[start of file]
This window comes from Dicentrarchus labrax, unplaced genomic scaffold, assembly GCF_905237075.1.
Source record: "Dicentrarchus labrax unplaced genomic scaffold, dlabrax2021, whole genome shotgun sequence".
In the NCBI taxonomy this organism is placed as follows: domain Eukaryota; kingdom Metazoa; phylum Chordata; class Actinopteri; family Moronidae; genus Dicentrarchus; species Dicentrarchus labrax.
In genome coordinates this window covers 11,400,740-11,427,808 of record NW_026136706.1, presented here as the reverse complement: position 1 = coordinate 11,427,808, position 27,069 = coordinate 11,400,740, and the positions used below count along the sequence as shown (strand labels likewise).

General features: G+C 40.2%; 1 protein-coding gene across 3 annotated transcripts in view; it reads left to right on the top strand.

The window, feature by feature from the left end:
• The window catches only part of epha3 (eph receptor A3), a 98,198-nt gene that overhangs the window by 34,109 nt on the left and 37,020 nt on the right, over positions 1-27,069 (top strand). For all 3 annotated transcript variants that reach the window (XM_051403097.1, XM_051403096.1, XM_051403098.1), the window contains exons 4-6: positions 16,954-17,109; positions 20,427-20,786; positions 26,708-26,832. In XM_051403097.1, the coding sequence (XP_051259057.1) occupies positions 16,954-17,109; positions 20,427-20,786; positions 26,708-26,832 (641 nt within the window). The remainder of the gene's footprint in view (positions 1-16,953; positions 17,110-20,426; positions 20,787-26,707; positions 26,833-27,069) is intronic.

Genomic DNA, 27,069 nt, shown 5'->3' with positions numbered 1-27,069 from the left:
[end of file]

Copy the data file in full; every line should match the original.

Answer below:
This window comes from Dicentrarchus labrax, unplaced genomic scaffold, assembly GCF_905237075.1.
Source record: "Dicentrarchus labrax unplaced genomic scaffold, dlabrax2021, whole genome shotgun sequence".
In the NCBI taxonomy this organism is placed as follows: domain Eukaryota; kingdom Metazoa; phylum Chordata; class Actinopteri; family Moronidae; genus Dicentrarchus; species Dicentrarchus labrax.
In genome coordinates this window covers 11,400,740-11,427,808 of record NW_026136706.1, presented here as the reverse complement: position 1 = coordinate 11,427,808, position 27,069 = coordinate 11,400,740, and the positions used below count along the sequence as shown (strand labels likewise).

General features: G+C 40.2%; 1 protein-coding gene across 3 annotated transcripts in view; it reads left to right on the top strand.

The window, feature by feature from the left end:
• The window catches only part of epha3 (eph receptor A3), a 98,198-nt gene that overhangs the window by 34,109 nt on the left and 37,020 nt on the right, over positions 1-27,069 (top strand). For all 3 annotated transcript variants that reach the window (XM_051403097.1, XM_051403096.1, XM_051403098.1), the window contains exons 4-6: positions 16,954-17,109; positions 20,427-20,786; positions 26,708-26,832. In XM_051403097.1, the coding sequence (XP_051259057.1) occupies positions 16,954-17,109; positions 20,427-20,786; positions 26,708-26,832 (641 nt within the window). The remainder of the gene's footprint in view (positions 1-16,953; positions 17,110-20,426; positions 20,787-26,707; positions 26,833-27,069) is intronic.

Genomic DNA, 27,069 nt, shown 5'->3' with positions numbered 1-27,069 from the left: